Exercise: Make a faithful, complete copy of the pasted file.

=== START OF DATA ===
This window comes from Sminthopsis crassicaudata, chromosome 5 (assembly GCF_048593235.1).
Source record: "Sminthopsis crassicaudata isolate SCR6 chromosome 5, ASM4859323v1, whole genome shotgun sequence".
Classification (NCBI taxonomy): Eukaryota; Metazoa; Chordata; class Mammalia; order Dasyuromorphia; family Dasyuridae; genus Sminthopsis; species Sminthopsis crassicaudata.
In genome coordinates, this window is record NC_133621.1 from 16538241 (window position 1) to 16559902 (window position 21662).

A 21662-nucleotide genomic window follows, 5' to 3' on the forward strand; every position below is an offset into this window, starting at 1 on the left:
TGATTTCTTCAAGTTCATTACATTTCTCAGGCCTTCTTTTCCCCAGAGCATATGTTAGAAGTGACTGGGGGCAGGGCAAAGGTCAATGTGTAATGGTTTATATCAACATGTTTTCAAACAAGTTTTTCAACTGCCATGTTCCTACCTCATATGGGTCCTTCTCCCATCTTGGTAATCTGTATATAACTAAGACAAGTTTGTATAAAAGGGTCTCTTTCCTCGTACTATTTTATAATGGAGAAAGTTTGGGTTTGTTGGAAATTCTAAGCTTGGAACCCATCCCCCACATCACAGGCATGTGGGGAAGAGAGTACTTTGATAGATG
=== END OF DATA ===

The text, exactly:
This window comes from Sminthopsis crassicaudata, chromosome 5 (assembly GCF_048593235.1).
Source record: "Sminthopsis crassicaudata isolate SCR6 chromosome 5, ASM4859323v1, whole genome shotgun sequence".
Classification (NCBI taxonomy): Eukaryota; Metazoa; Chordata; class Mammalia; order Dasyuromorphia; family Dasyuridae; genus Sminthopsis; species Sminthopsis crassicaudata.
In genome coordinates, this window is record NC_133621.1 from 16538241 (window position 1) to 16559902 (window position 21662).

A 21662-nucleotide genomic window follows, 5' to 3' on the forward strand; every position below is an offset into this window, starting at 1 on the left:
TGATTTCTTCAAGTTCATTACATTTCTCAGGCCTTCTTTTCCCCAGAGCATATGTTAGAAGTGACTGGGGGCAGGGCAAAGGTCAATGTGTAATGGTTTATATCAACATGTTTTCAAACAAGTTTTTCAACTGCCATGTTCCTACCTCATATGGGTCCTTCTCCCATCTTGGTAATCTGTATATAACTAAGACAAGTTTGTATAAAAGGGTCTCTTTCCTCGTACTATTTTATAATGGAGAAAGTTTGGGTTTGTTGGAAATTCTAAGCTTGGAACCCATCCCCCACATCACAGGCATGTGGGGAAGAGAGTACTTTGATAGATG